Judith Sargent Murray was a remarkable woman whose works have relevance today.

Additional information about Murray can be found HERE and HERE.

posted January 2nd, 2017 by Janet, comments (0), CATEGORIES: Education,Murray, John,Murray, Judith Sargent

“an opportunity of acquiring Musick, painting, and geography”

The first husband of JUDITH SARGENT MURRAY was John Stevens whom she married at age eighteen, more to satisfy her parents’ expectations than from love.

The English preacher John Murray met Judith in 1774 when he visited Boston to lecture on Universalism, a doctrine that emphasized universal salvation and an egalitarian view of the world. They commenced a correspondence mostly on religious matters while Murray toured New England. During the war Murray became an army chaplain to prove his sympathy for the American cause. When Judith, her father, and her uncle were suspended from their parish church in Gloucester for their dissident views, they and others formed a new religious organization calling themselves Universalists and choosing John Murray as their pastor.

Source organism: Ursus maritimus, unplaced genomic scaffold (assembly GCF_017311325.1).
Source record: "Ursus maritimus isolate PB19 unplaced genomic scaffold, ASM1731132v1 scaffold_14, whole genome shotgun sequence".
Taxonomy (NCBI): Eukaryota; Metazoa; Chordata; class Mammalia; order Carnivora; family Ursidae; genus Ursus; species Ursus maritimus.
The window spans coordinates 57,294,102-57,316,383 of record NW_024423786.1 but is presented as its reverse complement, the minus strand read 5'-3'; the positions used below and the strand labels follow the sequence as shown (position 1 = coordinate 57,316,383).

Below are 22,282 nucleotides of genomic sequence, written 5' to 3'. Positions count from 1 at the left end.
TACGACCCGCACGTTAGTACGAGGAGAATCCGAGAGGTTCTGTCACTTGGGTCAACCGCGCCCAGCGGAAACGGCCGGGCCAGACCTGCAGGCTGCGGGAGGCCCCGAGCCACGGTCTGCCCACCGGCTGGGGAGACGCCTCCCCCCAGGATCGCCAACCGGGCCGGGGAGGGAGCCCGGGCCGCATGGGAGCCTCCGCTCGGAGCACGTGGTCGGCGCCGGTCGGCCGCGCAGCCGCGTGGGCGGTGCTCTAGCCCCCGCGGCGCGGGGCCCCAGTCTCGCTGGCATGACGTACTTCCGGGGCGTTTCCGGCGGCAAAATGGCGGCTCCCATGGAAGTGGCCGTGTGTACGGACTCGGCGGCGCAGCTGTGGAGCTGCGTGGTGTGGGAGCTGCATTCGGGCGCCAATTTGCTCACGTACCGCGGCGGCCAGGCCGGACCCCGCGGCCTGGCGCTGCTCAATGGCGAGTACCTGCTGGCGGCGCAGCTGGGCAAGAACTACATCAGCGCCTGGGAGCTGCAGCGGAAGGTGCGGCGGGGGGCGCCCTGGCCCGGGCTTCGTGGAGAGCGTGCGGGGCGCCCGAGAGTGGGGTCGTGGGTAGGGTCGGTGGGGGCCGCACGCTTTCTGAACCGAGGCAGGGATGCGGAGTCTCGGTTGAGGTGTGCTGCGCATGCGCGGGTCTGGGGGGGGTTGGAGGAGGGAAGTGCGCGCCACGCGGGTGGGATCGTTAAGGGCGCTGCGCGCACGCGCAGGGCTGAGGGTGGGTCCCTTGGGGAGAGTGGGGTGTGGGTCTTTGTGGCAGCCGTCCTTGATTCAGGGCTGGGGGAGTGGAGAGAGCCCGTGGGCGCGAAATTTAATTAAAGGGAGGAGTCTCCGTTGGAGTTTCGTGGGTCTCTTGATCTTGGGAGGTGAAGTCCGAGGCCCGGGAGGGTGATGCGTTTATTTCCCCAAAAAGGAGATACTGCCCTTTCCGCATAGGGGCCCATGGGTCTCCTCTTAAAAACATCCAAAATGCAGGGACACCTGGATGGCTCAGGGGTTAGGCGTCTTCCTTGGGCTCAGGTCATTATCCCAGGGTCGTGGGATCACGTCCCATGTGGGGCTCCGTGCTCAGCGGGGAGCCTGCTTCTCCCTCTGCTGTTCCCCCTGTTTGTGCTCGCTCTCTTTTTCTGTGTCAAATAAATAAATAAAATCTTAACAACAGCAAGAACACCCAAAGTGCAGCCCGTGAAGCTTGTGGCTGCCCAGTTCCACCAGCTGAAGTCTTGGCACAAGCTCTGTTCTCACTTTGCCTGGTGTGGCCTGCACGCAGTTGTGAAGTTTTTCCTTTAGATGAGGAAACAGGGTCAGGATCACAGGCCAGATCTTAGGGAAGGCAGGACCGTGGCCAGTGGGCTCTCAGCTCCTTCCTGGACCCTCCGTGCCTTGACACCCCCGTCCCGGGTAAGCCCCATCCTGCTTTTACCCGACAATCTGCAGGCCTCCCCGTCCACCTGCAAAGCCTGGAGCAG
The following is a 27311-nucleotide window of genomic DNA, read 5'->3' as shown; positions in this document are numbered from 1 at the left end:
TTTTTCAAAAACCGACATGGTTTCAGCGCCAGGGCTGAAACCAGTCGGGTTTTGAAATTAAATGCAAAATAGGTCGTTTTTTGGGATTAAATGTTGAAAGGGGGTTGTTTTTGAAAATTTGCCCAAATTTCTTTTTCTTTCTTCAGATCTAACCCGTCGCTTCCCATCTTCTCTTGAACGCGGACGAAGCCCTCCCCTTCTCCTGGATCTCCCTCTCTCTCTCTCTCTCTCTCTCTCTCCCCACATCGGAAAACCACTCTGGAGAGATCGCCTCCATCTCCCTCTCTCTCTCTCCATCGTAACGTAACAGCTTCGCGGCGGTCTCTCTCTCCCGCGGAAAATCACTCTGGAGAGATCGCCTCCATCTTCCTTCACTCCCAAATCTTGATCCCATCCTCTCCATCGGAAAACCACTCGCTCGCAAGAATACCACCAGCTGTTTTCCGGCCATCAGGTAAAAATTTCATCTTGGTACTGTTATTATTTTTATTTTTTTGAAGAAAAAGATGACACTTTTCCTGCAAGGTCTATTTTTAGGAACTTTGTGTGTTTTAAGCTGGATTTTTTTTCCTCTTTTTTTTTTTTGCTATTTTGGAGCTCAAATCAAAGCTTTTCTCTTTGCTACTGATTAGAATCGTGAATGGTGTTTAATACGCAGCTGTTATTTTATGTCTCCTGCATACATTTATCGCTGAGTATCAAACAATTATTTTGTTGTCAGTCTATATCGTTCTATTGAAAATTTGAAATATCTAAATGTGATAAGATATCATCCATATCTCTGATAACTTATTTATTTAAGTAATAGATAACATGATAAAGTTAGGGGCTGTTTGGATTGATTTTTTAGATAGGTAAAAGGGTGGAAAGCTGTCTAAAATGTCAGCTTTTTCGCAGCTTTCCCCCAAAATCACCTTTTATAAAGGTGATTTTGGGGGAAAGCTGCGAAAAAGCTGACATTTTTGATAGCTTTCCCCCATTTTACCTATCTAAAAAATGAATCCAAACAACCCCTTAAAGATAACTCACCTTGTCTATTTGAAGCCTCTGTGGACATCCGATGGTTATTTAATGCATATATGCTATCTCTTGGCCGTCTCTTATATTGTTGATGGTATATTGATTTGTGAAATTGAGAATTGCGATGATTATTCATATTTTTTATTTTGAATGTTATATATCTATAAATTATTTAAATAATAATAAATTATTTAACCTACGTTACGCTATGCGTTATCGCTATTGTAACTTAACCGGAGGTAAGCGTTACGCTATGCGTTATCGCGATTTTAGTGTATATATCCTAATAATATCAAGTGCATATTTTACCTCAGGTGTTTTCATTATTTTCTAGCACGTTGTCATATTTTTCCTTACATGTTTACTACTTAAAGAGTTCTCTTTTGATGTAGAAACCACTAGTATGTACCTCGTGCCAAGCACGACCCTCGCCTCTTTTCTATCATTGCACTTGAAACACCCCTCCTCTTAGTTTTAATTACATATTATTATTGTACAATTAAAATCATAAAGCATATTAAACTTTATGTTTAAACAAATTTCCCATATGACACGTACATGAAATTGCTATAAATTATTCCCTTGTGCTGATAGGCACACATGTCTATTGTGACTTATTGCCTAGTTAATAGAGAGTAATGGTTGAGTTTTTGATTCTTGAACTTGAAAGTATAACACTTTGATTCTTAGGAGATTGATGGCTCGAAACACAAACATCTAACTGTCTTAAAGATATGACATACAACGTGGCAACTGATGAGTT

In 1786 after his business ventures failed, Judith’s husband John went to St. Eustacius in the West Indies to escape his creditors and to attempt to recoup his losses. He died there in 1787. Shortly thereafter Murray proposed to Judith and she married the man she called the “choice of my heart.” Judith’s interest in religion and her own religious beliefs are clearly reflected in her observations of the Bethlehem Seminary in the continuation of the letter to her sister-in-law.